Need help now?
If you or someone you know is in crisis now, please call 911 or your local crisis line.
If you are concerned that someone may be thinking about suicide, one of the most helpful things you can do is ask them directly about it.
- Do ask calmly, clearly, and as soon as possible. “Are you thinking of suicide?” is the most clear and direct way to ask.
- Don’t agree to keep someone’s thoughts of suicide a secret, even if you think that breaking confidentiality might make them angry. Your priority is to help them keep safe—you can work other things out later.
If the person says that they’re thinking about ending their life, it’s important to ask them if they have a plan, and if they intend to end their life soon.
- Do take all threats or suicide attempts seriously.
- Don’t minimize any of the person’s feelings or try to debate with them.
If they have a plan to end their life soon, connect with crisis services or supports right away.
- Do remove any obvious means of suicide—such as drugs, sharp objects, or firearms—from the immediate vicinity.
- Don’t do anything to compromise your own safety.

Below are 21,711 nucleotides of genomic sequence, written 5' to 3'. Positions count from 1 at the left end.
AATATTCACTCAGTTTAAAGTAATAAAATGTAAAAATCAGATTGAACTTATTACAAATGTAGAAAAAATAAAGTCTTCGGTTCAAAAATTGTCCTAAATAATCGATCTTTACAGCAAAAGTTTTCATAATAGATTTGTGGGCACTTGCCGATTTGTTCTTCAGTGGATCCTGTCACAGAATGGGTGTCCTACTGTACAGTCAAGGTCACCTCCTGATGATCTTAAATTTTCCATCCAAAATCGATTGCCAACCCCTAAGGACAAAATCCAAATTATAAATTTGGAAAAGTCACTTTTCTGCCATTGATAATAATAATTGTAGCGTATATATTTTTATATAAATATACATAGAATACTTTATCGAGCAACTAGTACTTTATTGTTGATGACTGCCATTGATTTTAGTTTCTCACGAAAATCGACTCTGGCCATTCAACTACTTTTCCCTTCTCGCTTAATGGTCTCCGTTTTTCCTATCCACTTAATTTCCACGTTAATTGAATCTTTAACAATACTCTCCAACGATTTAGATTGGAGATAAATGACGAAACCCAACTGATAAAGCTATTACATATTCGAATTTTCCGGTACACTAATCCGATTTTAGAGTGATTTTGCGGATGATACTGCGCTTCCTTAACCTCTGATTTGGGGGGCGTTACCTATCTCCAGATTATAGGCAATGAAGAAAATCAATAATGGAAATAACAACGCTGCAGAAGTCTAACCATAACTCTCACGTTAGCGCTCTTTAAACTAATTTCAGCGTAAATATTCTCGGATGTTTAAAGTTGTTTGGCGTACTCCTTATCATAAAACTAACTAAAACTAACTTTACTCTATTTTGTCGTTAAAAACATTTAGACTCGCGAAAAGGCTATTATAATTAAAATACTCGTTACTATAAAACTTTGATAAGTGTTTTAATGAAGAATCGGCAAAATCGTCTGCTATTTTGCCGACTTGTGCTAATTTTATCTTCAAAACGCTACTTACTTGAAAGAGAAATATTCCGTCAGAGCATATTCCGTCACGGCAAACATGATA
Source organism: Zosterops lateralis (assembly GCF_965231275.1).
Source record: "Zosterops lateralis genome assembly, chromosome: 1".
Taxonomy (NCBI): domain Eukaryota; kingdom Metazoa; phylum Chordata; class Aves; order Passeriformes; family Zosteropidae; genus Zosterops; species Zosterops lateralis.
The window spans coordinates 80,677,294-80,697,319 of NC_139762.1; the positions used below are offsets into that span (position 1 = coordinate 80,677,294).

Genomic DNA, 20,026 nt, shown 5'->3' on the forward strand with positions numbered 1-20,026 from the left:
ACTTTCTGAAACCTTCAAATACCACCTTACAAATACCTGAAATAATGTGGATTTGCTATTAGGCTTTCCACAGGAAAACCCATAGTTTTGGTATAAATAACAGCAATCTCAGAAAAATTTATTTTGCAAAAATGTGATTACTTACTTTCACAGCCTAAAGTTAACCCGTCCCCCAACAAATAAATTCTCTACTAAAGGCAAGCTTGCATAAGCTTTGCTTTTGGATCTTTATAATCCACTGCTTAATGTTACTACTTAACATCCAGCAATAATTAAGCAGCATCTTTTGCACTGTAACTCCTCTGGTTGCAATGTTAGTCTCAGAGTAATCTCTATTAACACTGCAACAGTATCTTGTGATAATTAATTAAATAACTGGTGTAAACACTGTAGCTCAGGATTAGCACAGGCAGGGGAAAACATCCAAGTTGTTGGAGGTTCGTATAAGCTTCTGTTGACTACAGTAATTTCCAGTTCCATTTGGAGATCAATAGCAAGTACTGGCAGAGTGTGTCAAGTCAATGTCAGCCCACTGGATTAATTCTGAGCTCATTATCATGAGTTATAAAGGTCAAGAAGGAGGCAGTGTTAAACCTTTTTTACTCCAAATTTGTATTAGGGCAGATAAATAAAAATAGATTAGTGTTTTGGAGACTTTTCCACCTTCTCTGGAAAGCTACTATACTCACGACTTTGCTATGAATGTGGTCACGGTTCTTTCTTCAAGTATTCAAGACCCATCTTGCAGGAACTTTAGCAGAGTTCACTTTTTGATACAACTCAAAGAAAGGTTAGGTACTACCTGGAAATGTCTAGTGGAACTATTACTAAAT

- Don’t leave them alone until help is provided or the crisis line or emergency responders say that you can leave.
Along with asking, listening—without judgement—is one of the most helpful things you can do when someone is thinking about suicide. If you can, find a private place and let the person you are concerned about take as much time as they need.
- Do tell them that they are important and that you care about them.
- Don’t try to fix their problems—simply listening and being there for them is one of the best interventions anyone can give.
Know that professional help is available and it’s not up to you alone to help someone with their problems. Learn how to connect a person at risk of suicide to life-saving community supports and resources.